The Norwegian Petroleum Directorate (NPD) has granted its consent for start-up of the Johan Sverdrup field in the North Sea. The field is expected to produce oil for the next 40 years.
Operator Equinor plans start-up sometime this autumn for the first phase of the field development. Construction phase two is slated to start in the fourth quarter of 2022.
“The Johan Sverdrup field is a shining example of the possibilities and the values that can be achieved through exploration of mature petroleum provinces on the shelf,” says Ingrid Sølvberg, Director Development and operations in the NPD.
She reminds us that Johan Sverdrup is the third largest oil field on the Norwegian shelf – measured in reserves. Only Statfjord and Ekofisk, both also in the North Sea, are larger.
The field is located in blocks 16/2, 16/3, 16/5 and 16/6, 155 kilometres west of Karmøy and 40 kilometres south of the Grane field. The field was proven by Lundin in the autumn of 2010 through well 16/2-6 (Avaldsnes).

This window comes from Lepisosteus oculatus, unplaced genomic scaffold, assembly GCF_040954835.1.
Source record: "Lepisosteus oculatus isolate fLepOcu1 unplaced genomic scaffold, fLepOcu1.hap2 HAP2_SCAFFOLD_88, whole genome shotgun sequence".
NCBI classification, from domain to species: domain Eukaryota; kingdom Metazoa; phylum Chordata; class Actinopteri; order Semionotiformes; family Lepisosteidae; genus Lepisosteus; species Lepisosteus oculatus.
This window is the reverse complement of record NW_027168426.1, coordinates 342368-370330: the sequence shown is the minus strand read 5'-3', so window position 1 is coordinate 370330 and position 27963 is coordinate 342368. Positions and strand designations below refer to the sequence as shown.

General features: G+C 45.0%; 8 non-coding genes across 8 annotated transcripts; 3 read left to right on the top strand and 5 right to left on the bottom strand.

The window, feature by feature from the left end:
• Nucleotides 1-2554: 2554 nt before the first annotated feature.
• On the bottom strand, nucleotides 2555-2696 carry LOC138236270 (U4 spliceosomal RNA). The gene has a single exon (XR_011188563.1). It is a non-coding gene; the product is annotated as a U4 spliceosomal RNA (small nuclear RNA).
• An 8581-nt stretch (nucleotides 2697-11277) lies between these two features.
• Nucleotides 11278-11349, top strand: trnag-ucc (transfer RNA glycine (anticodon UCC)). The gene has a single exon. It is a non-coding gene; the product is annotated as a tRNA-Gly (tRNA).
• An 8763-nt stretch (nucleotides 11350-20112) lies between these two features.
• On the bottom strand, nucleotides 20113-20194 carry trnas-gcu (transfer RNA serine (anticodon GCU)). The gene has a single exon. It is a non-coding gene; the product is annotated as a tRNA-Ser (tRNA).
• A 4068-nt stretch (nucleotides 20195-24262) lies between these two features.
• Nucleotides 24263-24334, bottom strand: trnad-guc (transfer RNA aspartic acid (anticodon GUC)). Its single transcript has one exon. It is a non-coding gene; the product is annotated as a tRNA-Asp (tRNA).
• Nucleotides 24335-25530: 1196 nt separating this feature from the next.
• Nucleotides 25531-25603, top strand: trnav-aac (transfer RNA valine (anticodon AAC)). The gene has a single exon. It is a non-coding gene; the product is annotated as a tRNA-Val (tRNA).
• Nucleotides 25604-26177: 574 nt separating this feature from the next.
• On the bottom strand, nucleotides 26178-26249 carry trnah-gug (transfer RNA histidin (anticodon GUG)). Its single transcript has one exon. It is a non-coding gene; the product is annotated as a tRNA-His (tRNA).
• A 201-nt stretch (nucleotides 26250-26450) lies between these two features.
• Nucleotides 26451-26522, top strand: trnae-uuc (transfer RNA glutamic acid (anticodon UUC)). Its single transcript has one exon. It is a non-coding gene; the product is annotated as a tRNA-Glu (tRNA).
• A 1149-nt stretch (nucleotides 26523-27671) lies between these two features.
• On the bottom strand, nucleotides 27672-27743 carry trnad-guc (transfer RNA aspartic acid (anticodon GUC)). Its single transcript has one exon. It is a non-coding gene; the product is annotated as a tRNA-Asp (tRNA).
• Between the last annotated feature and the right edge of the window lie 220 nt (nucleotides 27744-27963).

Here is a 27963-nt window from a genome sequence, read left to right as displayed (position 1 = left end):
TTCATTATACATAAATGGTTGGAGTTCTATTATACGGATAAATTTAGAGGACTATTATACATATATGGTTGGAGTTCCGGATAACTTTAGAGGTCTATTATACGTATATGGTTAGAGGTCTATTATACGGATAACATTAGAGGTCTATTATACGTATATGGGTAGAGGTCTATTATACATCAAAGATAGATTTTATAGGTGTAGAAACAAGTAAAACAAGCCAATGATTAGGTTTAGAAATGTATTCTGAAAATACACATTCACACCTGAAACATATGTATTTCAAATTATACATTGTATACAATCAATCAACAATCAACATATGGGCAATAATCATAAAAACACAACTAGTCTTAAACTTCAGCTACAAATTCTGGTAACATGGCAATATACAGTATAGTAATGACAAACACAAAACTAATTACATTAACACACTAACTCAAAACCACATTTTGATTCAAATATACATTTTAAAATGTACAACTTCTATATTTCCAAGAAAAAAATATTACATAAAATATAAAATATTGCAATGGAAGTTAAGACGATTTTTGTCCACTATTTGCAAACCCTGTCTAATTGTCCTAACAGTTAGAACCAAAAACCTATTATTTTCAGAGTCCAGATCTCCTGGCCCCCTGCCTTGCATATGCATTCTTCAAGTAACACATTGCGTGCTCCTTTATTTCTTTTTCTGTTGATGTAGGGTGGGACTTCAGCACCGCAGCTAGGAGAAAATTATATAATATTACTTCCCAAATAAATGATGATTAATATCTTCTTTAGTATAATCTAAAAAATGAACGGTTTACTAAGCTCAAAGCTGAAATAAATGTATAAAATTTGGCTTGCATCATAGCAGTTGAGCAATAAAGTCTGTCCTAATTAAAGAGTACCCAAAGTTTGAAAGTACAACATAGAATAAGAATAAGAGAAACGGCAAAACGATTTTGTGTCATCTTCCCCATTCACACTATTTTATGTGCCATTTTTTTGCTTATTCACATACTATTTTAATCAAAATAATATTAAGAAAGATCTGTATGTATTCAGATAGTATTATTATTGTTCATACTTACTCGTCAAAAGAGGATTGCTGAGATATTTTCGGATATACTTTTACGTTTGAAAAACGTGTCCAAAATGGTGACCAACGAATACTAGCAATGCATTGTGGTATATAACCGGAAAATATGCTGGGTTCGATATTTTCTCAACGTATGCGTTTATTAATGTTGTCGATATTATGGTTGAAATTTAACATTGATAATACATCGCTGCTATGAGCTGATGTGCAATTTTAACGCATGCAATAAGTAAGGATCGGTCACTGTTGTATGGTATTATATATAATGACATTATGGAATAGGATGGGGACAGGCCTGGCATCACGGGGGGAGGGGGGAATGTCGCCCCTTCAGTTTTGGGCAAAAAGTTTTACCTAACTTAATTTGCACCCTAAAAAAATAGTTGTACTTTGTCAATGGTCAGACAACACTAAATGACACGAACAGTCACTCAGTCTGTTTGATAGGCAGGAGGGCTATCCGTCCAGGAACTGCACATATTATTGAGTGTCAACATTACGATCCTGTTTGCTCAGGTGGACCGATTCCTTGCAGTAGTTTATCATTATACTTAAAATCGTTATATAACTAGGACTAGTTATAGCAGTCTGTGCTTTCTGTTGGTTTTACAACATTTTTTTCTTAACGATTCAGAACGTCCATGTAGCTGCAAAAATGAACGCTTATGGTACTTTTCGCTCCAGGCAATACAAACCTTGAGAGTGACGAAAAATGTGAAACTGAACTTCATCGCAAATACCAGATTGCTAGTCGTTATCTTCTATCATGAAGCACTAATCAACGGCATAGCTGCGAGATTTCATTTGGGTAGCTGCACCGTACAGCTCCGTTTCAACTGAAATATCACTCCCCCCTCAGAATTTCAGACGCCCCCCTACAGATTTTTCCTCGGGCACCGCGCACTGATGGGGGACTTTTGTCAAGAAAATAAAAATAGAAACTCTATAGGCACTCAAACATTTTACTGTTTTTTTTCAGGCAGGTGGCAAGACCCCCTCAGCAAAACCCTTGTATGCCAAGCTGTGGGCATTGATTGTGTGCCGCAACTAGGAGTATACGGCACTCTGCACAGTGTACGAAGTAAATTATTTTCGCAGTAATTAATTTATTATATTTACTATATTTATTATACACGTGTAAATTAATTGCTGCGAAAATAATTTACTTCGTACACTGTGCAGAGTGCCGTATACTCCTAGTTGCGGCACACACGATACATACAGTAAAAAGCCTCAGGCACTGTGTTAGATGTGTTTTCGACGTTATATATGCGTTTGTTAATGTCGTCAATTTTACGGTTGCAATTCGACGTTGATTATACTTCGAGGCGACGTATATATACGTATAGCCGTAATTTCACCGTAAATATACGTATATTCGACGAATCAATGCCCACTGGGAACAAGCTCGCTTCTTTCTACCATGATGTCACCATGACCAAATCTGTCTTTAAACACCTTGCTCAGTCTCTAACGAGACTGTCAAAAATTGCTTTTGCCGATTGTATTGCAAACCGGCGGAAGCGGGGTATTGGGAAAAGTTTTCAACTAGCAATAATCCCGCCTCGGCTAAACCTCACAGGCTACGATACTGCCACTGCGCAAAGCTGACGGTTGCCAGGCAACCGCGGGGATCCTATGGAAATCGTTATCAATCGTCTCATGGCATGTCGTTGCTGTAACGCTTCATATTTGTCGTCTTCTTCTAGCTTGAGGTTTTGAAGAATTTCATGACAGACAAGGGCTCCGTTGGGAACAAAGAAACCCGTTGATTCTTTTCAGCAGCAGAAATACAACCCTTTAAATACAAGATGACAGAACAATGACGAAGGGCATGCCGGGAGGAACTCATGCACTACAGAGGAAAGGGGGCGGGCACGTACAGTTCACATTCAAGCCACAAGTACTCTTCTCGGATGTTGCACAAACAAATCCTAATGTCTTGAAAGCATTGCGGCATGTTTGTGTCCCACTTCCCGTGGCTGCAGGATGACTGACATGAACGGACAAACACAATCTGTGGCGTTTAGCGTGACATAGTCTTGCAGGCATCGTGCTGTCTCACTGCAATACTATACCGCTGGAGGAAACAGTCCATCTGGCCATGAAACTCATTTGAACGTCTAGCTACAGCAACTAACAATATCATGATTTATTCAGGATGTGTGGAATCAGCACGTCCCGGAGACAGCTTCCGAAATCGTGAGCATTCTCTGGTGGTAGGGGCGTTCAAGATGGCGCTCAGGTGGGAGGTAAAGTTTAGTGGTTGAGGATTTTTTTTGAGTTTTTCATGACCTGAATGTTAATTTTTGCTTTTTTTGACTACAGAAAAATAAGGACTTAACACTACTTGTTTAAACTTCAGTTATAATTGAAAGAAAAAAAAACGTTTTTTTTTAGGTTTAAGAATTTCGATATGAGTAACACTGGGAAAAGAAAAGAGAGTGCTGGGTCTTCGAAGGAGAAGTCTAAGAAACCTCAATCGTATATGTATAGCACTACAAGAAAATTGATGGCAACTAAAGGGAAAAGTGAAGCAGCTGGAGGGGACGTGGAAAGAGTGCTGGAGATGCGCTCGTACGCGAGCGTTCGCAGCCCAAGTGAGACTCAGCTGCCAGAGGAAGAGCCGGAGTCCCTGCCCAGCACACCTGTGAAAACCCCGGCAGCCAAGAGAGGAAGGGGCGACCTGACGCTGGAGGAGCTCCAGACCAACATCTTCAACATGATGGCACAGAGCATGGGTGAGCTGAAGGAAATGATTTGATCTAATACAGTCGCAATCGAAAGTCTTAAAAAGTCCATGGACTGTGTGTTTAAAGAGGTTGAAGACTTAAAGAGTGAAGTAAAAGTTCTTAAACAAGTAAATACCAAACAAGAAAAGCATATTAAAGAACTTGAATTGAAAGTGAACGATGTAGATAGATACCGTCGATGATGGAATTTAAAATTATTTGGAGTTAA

The field comprises three production licences; 265, 501 and 502, in addition to 501B. The Johan Sverdrup Unit (JSU) was established by a decision in the Ministry of Petroleum and Energy in July 2015. Consent for start-up of the field is being granted to the licensees in the Johan Sverdrup Unit (JSU).
According to Equinor, investment costs for development of the first stage of construction are expected to be NOK 83 billion.
Estimates indicate that the total recoverable reserves are about 430 million standard cubic metres of oil equivalents (2.7 billion barrels o.e.)
About 95% of this is oil, 3% is dry gas and the rest is NGL (natural gas liquids). The field has a production capacity of 105,000 cubic metres of oil per day (660,000 bbls per day).
Sølvberg notes that the job is not done and that the NPD focuses on ensuring that the licensees “continue to work to develop production technology and that they make decisions to promote measures that can enhance value creation from the field.”